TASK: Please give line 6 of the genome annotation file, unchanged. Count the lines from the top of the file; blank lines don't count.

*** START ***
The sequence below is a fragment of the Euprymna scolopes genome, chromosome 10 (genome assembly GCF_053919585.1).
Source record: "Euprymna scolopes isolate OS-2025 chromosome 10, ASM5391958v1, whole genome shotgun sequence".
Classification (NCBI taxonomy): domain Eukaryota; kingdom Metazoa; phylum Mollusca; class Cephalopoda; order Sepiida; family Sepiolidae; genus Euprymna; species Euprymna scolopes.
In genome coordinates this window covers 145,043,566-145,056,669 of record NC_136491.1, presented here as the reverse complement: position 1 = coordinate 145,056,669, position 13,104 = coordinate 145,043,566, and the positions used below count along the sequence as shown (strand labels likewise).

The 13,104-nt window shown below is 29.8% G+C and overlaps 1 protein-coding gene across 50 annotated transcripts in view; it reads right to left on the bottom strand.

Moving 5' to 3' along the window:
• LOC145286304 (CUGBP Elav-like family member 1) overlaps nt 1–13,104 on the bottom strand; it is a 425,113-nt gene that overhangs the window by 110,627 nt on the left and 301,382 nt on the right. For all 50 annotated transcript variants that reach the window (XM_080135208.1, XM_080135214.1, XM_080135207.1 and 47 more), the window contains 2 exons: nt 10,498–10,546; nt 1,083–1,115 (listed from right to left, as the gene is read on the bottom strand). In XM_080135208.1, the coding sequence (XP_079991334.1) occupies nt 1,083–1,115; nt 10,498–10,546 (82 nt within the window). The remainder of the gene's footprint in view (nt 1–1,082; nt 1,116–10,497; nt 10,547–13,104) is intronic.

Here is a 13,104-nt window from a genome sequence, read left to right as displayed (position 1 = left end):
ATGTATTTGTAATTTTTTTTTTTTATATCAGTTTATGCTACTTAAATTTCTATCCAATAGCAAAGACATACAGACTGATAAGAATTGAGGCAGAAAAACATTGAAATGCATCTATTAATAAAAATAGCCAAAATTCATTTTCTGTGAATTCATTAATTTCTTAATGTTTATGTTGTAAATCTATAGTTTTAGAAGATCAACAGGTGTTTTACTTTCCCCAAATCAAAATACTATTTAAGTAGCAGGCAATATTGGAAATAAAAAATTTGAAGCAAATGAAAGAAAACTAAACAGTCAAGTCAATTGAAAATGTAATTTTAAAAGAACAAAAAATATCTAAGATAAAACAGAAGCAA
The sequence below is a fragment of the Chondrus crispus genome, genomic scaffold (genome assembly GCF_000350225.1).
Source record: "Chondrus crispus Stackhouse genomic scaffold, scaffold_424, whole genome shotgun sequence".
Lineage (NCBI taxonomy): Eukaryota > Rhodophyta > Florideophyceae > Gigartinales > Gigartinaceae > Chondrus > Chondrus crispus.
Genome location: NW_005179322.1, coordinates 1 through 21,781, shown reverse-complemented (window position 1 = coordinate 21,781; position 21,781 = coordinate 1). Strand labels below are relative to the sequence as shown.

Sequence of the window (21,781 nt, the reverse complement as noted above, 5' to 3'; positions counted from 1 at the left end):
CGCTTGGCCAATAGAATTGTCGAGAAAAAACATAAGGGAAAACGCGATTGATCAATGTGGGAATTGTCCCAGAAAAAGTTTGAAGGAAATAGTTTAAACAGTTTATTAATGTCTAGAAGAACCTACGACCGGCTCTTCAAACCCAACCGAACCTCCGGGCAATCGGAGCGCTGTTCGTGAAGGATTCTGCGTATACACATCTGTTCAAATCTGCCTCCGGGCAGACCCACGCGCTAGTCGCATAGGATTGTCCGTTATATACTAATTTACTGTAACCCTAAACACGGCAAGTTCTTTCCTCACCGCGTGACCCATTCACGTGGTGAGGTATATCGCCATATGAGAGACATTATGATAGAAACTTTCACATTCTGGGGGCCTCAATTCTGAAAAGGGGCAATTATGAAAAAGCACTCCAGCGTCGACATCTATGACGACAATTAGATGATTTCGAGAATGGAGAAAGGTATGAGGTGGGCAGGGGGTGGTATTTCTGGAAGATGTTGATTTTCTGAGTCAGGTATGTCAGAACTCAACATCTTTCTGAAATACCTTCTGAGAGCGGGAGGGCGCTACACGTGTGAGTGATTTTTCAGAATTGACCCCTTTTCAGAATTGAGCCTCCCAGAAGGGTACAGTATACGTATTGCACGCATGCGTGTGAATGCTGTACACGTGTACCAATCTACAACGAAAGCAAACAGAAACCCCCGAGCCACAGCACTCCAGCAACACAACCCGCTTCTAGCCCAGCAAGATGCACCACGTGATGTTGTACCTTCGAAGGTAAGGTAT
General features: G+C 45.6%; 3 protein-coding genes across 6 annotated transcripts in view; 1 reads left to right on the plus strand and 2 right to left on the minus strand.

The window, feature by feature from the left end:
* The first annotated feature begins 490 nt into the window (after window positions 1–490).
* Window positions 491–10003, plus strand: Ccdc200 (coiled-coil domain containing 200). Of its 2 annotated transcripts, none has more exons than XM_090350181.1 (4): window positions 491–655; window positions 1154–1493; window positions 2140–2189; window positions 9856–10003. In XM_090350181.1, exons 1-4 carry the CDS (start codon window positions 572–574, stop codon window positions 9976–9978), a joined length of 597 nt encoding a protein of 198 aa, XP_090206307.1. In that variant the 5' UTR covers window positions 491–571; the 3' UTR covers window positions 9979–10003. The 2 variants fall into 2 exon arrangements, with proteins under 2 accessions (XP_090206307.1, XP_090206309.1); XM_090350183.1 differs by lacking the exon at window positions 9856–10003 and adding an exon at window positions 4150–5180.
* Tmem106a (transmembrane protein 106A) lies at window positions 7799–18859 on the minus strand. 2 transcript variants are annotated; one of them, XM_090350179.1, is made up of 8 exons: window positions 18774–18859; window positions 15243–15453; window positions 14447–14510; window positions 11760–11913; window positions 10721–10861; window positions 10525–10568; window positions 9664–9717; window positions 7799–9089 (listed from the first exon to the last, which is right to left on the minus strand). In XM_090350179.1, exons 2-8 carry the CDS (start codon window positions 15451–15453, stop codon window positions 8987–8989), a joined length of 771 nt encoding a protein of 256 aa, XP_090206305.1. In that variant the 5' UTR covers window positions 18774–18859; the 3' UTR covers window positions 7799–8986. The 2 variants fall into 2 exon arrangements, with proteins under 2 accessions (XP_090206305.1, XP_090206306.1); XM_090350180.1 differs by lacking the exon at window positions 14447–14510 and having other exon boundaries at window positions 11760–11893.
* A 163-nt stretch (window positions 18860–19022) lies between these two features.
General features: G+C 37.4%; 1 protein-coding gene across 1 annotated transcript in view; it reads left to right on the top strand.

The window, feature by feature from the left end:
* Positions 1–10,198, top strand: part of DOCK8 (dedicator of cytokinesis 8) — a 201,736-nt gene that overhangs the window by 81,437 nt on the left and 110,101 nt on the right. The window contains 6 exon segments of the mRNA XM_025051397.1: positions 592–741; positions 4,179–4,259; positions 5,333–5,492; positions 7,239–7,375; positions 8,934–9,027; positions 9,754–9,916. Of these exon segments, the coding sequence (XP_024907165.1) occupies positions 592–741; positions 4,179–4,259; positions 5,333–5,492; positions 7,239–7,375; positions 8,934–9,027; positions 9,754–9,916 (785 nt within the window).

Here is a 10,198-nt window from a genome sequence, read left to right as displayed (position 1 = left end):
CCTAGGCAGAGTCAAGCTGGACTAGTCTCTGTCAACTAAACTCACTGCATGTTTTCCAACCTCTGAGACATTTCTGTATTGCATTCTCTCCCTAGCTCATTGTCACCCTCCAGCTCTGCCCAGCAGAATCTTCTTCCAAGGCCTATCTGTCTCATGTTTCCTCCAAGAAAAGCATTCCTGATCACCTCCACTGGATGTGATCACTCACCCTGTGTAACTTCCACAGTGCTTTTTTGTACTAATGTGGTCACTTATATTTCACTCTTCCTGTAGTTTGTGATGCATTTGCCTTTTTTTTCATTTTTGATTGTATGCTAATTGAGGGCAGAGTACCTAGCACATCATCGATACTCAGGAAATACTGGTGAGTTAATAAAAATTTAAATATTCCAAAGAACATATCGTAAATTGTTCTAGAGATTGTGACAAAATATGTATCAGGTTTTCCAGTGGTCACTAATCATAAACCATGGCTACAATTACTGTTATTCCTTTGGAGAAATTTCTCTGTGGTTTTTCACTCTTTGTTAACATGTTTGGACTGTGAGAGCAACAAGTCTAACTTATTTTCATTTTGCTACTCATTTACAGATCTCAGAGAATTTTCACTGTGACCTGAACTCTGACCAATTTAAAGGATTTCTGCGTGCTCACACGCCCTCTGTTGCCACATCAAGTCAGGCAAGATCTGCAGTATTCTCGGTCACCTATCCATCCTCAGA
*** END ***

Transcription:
Moving 5' to 3' along the window: